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Juvenile fitness for trial: Lawyer and youth justice officer professional survey
Psychiatry, Psychology and Law
  • Bruce Watt, Bond University
  • Jodie O'Leary, Bond University
  • Suzanne O'Toole, La Trobe University
Date of this Version
8-31-2016
Document Type
Journal Article
Publication Details

Citation only:

Watt, B., O'Leary, J., O'Toole, S. (2016, in press). Juvenile fitness for trial: Lawyer and youth justice officer professional survey. Psychiatry, Psychology and Law. 1-15.

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© Copyright, 2016 The Australian and New Zealand Association of Psychiatry, Psychology and Law

Abstract
Fitness to stand trial is a necessary requisite for a fair trial in judicial proceedings. Research within Australia is limited regarding juvenile fitness for trial, though recent evidence indicates that juvenile offenders are half as likely to be found unfit to stand trial compared to adult offenders. The study surveys lawyers (n = 20) and youth justice workers (n = 20) about their experiences with juveniles in the Queensland youth justice system. Over the preceding 12 months, 133 juveniles were identified as potentially unfit. Intellectual impairment (37%), immaturity (28%), and mental illness (26%) were the most prevalent conditions. Indigenous Australians were rarely referred for mental health evaluation. In comparison, juveniles (mostly non-indigenous) with mental illness and intellectual impairment were significantly more likely to be referred for evaluation. Pragmatic and tactical reasons were most frequently given for non-referral to the Queensland Mental Health Court, which at the time decided fitness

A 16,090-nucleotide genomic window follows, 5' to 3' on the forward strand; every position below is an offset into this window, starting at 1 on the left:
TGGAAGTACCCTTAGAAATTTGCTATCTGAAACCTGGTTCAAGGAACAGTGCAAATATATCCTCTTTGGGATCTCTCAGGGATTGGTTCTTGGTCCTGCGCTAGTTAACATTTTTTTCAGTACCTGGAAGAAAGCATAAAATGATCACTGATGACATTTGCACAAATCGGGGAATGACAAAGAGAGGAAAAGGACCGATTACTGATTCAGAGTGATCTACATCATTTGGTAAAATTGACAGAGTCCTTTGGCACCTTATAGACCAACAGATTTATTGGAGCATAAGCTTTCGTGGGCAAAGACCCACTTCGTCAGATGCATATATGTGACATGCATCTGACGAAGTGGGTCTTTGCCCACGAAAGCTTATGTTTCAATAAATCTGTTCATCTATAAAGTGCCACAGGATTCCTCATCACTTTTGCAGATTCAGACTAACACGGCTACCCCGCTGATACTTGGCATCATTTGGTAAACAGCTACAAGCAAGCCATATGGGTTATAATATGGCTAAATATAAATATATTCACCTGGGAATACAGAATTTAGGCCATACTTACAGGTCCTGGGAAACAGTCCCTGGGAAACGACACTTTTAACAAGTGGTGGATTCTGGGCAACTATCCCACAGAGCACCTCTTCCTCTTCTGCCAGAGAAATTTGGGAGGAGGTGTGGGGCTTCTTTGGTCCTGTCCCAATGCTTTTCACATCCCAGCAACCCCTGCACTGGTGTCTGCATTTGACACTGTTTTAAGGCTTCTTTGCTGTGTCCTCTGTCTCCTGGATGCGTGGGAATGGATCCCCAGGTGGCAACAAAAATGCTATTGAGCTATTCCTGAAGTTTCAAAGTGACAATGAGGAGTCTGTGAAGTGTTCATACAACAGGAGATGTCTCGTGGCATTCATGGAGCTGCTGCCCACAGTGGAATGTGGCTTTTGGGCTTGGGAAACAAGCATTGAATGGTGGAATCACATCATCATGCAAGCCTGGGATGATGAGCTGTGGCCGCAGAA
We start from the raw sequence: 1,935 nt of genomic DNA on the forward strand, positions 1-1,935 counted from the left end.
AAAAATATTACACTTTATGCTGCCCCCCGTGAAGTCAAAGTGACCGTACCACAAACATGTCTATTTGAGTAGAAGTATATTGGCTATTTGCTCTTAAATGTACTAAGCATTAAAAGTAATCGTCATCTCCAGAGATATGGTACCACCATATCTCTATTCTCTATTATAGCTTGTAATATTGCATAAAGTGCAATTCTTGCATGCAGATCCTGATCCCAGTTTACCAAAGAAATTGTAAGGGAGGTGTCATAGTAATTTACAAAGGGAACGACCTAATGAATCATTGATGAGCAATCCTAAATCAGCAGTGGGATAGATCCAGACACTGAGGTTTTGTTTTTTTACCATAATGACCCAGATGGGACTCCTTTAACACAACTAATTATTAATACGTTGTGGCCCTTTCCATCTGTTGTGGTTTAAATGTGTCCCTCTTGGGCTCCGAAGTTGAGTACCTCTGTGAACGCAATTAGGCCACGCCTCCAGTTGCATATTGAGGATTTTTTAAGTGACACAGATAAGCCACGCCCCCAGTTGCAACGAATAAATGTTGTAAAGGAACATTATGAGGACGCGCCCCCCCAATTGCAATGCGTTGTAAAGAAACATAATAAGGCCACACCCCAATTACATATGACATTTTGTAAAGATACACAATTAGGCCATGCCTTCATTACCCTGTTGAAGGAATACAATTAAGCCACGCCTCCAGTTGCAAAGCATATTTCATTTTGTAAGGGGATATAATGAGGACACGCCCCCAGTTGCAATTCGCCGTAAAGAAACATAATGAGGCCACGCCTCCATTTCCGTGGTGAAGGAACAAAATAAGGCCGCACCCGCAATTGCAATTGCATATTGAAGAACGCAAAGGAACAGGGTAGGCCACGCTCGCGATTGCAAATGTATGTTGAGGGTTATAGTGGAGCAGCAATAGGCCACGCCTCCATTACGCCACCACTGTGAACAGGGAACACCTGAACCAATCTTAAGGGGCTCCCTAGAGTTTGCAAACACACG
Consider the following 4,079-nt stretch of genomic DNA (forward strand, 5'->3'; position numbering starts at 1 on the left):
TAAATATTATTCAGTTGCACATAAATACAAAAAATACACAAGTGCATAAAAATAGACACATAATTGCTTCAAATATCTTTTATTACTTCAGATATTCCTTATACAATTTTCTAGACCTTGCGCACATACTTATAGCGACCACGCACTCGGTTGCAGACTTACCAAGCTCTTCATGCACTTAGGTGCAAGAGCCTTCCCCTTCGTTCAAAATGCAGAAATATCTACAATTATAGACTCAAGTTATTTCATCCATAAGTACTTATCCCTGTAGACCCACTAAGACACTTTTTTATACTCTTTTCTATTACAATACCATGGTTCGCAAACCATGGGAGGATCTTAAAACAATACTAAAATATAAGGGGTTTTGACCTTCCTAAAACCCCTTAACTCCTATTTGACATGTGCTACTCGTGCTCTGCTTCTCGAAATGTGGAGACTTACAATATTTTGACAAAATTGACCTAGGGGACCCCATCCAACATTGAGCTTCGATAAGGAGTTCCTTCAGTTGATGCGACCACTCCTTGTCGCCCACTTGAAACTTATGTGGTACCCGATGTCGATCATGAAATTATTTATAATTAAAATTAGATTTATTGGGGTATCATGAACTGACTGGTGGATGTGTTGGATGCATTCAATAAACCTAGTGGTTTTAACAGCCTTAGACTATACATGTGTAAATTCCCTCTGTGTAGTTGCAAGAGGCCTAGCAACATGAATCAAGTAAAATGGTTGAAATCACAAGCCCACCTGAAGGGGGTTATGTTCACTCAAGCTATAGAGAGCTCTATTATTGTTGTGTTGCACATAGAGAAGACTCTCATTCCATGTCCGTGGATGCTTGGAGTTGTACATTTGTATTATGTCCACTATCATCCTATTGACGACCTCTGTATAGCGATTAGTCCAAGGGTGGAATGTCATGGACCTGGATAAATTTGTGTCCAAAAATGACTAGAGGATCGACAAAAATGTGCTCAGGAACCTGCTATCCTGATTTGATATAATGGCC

Citation Information
Bruce Watt, Jodie O'Leary and Suzanne O'Toole. "Juvenile fitness for trial: Lawyer and youth justice officer professional survey" Psychiatry, Psychology and Law (2016) p. 1 - 15 ISSN: 1934-1687
Available at: http://works.bepress.com/bruce_watt/24/